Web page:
Confined Space Program

Welding in a confined space;

Confined spaces may contain hazards that can injure workers or quickly lead to death. Untrained and ill-equipped rescuers can easily become victims themselves. UW departments, supported by EH&S, must follow the requirements of the Confined Space Program to ensure personnel working in or near confined spaces are protected from harm.

The Confined Space Program applies to any UW department that has space(s) that may potentially be hazardous when entered. A confined space is one configured so that a person can fully enter and work, but is not designed for continuous human occupancy and has restricted or limited means of entry or exit.

Examples of confined spaces at UW may include, but aren't limited to:

  • Boilers

  • Sewers

  • Vessels and tanks

  • Attics, plenums and crawlspaces

  • Storage bins

  • Lift stations

  • Utility vaults

  • Air handling units

  • Sumps and pits

  • Cooling towers

  • Excavations

  • Tunnels and pipelines

Permit-Required Confined Spaces (PRCS) may contain a hazardous atmosphere, engulfment hazards or other hazards, such as electrical, mechanical and fall from a height. These spaces require entry permits that address the hazards, mitigations and required approvals.

Hazards may also be introduced by activities performed inside the space. Use of chemicals, painting, cleaning, grinding or sanding all create atmospheric hazards that can cause injury or illness without adequate ventilation or other controls. Hot work (e.g., welding, cutting, grinding, or brazing) in a confined space may release toxic gases and fumes.

Elements of the Confined Space Program

The University’s Confined Space Program includes:

If a department or contractor needs to enter a confined space, they must contact the Confined Space Owner for more information about the space.

What you need to know

What you can do to stay safe

Always be current with your confined space training and ask questions if unsure about any hazards in a confined space, hazards introduced from doing work in a confined space, entry procedures or potential problems that may occur.

  • Never enter a confined space if you are unsure of the hazards, procedures and equipment, or if you feel ill.
  • As an Entrant, communicate with the Entry Supervisor and/or Attendant(s) about the status of your work in the confined space and how you feel.
  • Understand and communicate to others not to enter spaces that are posted with PRCS signage.
  • If you suspect a space meets the definition of a PRCS (see definition below), do not enter the space. Notify your supervisor.

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Services available

Wind tunnel outside Aerospace & Engineering Research Building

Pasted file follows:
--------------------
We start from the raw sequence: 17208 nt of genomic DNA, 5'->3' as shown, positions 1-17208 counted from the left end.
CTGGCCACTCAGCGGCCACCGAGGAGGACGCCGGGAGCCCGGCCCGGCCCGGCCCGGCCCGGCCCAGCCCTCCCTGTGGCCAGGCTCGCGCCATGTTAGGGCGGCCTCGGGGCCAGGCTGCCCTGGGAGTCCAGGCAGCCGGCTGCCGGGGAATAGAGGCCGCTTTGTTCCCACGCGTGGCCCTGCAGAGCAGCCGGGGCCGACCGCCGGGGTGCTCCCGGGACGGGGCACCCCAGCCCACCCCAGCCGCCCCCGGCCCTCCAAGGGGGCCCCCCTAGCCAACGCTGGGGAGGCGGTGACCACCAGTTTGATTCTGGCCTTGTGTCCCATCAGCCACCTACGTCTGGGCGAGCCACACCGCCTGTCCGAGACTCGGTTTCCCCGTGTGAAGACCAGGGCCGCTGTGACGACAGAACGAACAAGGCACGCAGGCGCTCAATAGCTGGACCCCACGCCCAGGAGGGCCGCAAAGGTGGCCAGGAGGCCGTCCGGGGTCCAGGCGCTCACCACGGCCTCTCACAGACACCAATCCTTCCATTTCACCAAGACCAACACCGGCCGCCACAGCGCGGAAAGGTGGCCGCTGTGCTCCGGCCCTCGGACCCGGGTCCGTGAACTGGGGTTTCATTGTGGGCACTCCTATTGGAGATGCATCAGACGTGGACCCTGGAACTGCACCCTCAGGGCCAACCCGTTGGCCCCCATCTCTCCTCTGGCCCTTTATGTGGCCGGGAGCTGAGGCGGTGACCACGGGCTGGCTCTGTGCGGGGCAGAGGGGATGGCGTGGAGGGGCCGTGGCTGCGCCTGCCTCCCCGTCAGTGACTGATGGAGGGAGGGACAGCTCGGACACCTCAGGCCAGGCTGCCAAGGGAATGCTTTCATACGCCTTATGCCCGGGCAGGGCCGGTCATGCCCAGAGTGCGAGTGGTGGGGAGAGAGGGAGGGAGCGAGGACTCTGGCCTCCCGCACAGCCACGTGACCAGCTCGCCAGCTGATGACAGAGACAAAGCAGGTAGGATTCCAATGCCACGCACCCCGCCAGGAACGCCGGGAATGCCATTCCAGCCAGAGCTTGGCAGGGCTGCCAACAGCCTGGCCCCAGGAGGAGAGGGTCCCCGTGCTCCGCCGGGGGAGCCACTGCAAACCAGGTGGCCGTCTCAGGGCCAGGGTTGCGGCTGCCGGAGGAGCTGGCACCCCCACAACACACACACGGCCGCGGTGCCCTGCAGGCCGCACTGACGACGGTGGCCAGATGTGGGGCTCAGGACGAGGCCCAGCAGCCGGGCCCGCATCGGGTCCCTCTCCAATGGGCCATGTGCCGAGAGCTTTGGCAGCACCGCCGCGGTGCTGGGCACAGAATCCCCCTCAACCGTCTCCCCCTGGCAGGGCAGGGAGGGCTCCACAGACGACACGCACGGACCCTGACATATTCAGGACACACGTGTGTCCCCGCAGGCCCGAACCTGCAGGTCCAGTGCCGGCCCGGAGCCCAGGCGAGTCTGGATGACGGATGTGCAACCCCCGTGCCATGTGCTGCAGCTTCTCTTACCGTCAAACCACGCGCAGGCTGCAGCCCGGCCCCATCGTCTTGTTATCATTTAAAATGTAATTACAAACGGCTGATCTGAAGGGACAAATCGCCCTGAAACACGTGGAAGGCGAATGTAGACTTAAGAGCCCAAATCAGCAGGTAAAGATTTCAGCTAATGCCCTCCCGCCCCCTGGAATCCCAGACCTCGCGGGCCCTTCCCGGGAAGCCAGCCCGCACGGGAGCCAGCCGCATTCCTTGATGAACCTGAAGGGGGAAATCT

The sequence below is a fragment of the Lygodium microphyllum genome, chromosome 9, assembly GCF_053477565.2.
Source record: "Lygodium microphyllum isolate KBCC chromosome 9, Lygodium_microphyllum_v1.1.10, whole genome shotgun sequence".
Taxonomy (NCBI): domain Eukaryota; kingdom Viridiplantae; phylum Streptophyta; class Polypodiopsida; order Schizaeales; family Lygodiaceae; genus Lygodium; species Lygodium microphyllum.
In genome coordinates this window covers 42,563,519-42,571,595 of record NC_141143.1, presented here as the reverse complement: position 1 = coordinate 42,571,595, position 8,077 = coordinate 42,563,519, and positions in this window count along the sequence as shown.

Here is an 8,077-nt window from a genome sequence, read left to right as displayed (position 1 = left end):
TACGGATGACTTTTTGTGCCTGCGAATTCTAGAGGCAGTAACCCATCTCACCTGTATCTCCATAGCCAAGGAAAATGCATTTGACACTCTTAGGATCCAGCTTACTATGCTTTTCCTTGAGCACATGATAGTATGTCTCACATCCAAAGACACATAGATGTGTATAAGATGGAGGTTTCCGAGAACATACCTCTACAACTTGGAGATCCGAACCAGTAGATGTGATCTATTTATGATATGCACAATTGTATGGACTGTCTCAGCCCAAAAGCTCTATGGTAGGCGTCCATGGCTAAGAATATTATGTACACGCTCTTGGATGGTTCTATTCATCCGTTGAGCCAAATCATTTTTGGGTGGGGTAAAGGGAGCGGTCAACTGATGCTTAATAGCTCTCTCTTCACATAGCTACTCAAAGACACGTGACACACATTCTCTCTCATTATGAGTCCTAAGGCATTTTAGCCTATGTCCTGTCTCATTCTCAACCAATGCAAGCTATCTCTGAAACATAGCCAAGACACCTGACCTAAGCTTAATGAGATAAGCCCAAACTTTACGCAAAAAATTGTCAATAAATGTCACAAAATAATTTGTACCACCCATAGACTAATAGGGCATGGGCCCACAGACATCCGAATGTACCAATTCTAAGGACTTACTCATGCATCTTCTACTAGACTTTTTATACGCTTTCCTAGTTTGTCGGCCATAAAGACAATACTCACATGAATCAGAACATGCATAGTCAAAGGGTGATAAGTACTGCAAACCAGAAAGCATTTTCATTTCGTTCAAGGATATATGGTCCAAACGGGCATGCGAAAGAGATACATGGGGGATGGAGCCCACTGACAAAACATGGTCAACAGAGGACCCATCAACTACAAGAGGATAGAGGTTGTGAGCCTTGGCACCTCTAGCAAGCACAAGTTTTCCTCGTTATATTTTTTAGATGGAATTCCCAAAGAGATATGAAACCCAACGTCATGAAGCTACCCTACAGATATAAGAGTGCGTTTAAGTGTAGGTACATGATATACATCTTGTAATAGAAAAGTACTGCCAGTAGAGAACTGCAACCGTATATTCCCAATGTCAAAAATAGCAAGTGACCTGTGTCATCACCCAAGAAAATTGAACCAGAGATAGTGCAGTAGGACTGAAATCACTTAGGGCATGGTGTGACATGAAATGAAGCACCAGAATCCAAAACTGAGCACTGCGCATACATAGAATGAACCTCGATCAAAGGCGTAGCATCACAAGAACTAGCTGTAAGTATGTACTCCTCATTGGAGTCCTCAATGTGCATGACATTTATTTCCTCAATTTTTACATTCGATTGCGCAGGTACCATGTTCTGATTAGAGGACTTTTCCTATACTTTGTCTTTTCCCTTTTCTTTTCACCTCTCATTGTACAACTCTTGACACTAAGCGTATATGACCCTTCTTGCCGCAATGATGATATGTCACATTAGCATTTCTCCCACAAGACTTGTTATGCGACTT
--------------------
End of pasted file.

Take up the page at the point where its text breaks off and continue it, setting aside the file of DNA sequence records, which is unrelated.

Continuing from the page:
EH&S provides the following services:

  • Training for employees who may enter a PRCS
  • Assists departments/units/organizations with developing, maintaining and improving their confined space entry procedures
  • Assists departments with air monitoring and testing of unusual contaminants or situations

Frequently Asked Questions (FAQ)

Entry is when a person passes through an opening into a permit-required confined space. Entry includes doing work activities in the space and occurs when any part of the body (arms, hands, head, torso) breaks the plane of the opening into the space.

If a space has limited or restricted means of entry or exit, an entrant's ability to escape in an emergency would be hindered. The dimensions of a door and its location are factors in determining whether an entrant can easily escape. However, the simple presence of a door may not mean that the space is not a confined space. For example, a space such as a bag house or crawl space that has a door leading into it, but also has pipes, conduits, ducts, equipment or materials that an employee would have to crawl over, under or squeeze around to escape, has limited or restricted means of exit. A piece of equipment with an access door, such as a conveyor feed, a drying oven or a paint spray enclosure, may also have restricted means of entry or exit if an employee has to crawl to gain access to their work location. Similarly, an access door or portal that is too small for an employee to walk through upright and unimpeded may restrict an employee's ability to escape.

Designed for Human Occupancy means the space is designed for a person to occupy the area under normal operating conditions and is intended as a place of work.

When all physical hazards have been eliminated in a PRCS and all atmospheric hazards have been either eliminated or controlled by continuous ventilation the space may be entered using Alternative Methods and documenting the entry with PCRS Entry Form Part A. If any hazard is present it is a “Permit” entry and PCRS Entry Form Part A & B must be used to enter the space which requires an Attendant and a rescue plan.